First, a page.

The new book, called "Scripture for Millennials," uses the King James version of the Bible, comprises 3,282 pages and is available on iTunes for $2.99.
Its author, who goes by the emoji 😎, created the text using a special program, which replaced the Bible's most-used words and phrases with 80 emojis.
On iTunes, they describe it as "a great and fun way to share the gospel. Explore all 66 books chronicling the stories of Abraham, Noah and Jesus like never before!"
📖 of Luke 2:14— Bible Emoji (@BibleEmoji) 1 июня 2016 г.
Glory 2 😇 in the highest, & on 🌎 peace, good will toward men. https://t.co/1VmZkqUxiP
The author has also set up a Twitter account, which offers users select quotations from the Bible, in emoji form.
John 3 16— Bible Emoji (@BibleEmoji) 30 мая 2016 г.
4 😇 so 😍 the 🌎, that he gave his only begotten son, that whosoever believeth in him should not perish, but have ∞ life.
The initiative to make the Bible more appealing to the younger generation comes amid claims that the influence of religion is declining among younger people in the US and other countries in the Western world.study published in March by sociologists from UCL (UK) and Duke University (US) found that 68 percent of Americans aged 65 and over said they had no doubt God existed, compared to 45 percent of young adults, aged 18-30.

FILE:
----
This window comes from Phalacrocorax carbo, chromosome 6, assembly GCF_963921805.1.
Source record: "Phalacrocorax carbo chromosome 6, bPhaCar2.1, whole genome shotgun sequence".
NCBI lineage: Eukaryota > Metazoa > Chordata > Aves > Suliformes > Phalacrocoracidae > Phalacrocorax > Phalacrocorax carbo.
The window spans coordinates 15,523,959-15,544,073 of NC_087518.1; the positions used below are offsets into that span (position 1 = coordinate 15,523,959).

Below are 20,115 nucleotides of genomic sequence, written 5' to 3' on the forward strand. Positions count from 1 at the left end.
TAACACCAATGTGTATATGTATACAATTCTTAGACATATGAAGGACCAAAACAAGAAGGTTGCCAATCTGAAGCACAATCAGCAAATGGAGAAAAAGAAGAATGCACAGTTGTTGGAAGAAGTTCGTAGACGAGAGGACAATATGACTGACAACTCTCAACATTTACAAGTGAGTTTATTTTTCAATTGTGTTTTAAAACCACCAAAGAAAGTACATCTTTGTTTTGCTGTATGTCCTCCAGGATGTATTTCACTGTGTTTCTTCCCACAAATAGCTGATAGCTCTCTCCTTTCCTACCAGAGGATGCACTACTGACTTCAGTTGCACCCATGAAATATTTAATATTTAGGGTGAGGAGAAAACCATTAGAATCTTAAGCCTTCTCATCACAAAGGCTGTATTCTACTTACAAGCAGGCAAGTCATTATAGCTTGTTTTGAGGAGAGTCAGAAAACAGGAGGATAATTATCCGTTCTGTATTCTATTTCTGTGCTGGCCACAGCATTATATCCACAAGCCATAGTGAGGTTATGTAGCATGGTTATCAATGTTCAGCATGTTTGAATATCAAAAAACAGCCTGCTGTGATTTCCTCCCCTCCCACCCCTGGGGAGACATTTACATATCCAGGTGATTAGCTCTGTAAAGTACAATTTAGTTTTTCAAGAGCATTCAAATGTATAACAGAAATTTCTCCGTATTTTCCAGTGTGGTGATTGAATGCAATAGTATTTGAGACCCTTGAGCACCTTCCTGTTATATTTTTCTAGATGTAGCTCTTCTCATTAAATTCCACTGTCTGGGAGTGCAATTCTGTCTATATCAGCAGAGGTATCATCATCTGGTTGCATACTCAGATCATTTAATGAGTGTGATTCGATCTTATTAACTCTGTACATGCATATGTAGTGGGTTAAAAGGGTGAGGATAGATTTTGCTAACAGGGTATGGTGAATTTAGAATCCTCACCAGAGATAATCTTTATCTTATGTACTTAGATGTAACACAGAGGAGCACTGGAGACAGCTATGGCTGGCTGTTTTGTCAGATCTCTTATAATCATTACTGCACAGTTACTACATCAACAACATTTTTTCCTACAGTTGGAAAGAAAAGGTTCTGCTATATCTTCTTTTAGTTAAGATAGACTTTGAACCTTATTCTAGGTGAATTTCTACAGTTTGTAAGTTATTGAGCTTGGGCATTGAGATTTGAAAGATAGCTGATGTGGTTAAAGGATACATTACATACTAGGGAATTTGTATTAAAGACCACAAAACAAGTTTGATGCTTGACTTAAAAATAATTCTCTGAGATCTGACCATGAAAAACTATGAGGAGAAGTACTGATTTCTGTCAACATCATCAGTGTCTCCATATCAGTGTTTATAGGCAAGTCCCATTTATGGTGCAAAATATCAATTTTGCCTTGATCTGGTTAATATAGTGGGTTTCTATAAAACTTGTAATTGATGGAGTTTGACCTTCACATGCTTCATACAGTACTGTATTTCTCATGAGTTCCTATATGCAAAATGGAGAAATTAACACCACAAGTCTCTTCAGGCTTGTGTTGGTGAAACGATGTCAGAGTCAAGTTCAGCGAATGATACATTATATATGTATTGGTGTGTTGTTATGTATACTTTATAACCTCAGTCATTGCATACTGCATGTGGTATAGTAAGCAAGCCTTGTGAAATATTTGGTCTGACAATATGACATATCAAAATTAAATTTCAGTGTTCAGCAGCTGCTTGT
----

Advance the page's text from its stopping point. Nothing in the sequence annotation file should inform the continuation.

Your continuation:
While 41 percent of people 70 and older said they attend church services at least once a month, only 18 percent of people 60 and below said the same.
The researchers compared the figures with data from Great Britain, Canada, Australia and New Zealand, and that people there similarly appear to be losing their religion.
"The US has long been considered an exception to the modern claim that religion is declining, but if you look at the trajectory, and the generational dynamic that is producing the trajectory, we may not be an exception after all," said study co-author Professor Mark Chaves.